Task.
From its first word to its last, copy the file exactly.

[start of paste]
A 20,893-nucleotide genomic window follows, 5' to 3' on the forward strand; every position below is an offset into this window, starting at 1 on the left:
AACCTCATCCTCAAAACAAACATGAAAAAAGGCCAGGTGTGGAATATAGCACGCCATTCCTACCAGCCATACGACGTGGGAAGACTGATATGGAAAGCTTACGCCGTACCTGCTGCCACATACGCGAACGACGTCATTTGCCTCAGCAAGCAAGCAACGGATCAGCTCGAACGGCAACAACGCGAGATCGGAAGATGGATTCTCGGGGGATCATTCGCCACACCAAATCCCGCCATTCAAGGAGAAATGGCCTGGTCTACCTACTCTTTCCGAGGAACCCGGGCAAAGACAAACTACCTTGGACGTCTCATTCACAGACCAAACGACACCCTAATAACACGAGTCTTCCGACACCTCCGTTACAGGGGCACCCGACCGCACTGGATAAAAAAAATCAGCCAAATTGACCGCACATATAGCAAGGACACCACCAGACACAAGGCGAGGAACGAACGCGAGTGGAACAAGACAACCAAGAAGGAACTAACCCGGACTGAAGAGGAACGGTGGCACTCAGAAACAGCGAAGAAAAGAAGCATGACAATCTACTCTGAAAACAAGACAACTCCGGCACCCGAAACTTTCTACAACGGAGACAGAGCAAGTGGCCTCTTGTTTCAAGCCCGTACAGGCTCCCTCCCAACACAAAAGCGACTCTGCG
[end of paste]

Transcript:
A 20,893-nucleotide genomic window follows, 5' to 3' on the forward strand; every position below is an offset into this window, starting at 1 on the left:
AACCTCATCCTCAAAACAAACATGAAAAAAGGCCAGGTGTGGAATATAGCACGCCATTCCTACCAGCCATACGACGTGGGAAGACTGATATGGAAAGCTTACGCCGTACCTGCTGCCACATACGCGAACGACGTCATTTGCCTCAGCAAGCAAGCAACGGATCAGCTCGAACGGCAACAACGCGAGATCGGAAGATGGATTCTCGGGGGATCATTCGCCACACCAAATCCCGCCATTCAAGGAGAAATGGCCTGGTCTACCTACTCTTTCCGAGGAACCCGGGCAAAGACAAACTACCTTGGACGTCTCATTCACAGACCAAACGACACCCTAATAACACGAGTCTTCCGACACCTCCGTTACAGGGGCACCCGACCGCACTGGATAAAAAAAATCAGCCAAATTGACCGCACATATAGCAAGGACACCACCAGACACAAGGCGAGGAACGAACGCGAGTGGAACAAGACAACCAAGAAGGAACTAACCCGGACTGAAGAGGAACGGTGGCACTCAGAAACAGCGAAGAAAAGAAGCATGACAATCTACTCTGAAAACAAGACAACTCCGGCACCCGAAACTTTCTACAACGGAGACAGAGCAAGTGGCCTCTTGTTTCAAGCCCGTACAGGCTCCCTCCCAACACAAAAGCGACTCTGCG